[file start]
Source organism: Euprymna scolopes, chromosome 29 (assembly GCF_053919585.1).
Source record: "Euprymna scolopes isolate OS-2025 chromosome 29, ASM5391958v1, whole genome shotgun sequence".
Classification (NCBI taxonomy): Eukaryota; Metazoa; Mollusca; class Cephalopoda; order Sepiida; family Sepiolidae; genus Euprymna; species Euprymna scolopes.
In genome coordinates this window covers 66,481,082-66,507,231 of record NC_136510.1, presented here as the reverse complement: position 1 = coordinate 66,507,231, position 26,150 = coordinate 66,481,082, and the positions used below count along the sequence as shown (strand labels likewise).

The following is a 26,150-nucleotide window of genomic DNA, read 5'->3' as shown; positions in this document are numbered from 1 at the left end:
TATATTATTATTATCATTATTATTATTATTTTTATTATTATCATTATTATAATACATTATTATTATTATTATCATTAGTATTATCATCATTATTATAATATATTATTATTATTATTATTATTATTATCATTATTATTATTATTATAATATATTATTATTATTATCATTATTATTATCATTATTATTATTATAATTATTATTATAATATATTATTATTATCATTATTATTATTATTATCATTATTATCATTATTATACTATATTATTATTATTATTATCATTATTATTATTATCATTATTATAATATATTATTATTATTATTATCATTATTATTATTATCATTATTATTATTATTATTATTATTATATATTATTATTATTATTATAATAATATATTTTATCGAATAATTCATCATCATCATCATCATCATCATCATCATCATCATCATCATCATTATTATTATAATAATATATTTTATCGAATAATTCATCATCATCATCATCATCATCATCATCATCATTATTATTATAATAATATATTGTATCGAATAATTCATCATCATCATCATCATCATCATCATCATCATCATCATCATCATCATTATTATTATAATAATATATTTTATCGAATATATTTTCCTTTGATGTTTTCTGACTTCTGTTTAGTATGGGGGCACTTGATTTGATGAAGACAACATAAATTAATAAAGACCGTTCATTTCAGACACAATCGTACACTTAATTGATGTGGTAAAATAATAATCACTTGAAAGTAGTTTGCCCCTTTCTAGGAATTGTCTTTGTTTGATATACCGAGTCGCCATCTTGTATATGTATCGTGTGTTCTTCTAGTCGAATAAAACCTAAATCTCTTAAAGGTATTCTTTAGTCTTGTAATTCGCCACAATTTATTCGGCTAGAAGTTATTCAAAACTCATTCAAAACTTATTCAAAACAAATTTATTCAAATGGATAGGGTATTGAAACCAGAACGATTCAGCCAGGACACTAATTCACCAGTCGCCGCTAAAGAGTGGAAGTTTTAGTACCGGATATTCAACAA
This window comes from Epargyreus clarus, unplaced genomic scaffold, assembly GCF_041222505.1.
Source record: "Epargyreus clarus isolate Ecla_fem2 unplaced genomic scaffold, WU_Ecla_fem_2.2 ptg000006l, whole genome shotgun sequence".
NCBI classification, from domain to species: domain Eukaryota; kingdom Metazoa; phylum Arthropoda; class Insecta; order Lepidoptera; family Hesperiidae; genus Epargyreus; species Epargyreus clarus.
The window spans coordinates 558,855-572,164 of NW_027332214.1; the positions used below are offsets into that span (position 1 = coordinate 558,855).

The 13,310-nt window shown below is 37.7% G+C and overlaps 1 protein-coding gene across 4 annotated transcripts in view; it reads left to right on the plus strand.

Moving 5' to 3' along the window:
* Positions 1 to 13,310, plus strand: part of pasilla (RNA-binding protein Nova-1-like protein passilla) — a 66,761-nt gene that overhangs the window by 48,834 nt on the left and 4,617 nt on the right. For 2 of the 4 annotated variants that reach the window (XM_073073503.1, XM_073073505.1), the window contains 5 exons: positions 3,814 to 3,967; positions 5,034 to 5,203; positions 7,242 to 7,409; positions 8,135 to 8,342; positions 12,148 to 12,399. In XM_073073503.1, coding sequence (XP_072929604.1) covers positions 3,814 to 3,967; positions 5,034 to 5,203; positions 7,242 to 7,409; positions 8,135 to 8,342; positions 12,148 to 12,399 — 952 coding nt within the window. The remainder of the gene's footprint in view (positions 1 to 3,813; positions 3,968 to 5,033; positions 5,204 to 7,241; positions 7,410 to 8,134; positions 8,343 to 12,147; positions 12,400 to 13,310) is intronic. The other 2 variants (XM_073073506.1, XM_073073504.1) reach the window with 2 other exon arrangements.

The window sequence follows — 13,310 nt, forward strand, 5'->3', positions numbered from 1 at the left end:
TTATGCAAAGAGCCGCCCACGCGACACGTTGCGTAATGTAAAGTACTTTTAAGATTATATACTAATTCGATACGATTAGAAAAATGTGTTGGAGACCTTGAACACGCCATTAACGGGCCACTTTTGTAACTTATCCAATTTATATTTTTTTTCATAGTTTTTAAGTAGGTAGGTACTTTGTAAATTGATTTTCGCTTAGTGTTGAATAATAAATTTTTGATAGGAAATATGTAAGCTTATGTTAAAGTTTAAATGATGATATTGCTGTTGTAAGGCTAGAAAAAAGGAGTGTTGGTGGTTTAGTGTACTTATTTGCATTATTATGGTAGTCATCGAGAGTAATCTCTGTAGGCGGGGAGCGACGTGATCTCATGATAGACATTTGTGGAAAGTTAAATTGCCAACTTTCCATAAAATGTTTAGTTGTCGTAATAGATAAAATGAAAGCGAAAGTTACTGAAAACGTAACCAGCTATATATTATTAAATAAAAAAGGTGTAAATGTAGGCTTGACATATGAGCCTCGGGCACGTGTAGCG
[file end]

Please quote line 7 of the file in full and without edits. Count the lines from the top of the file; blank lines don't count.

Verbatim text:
This window comes from Epargyreus clarus, unplaced genomic scaffold, assembly GCF_041222505.1.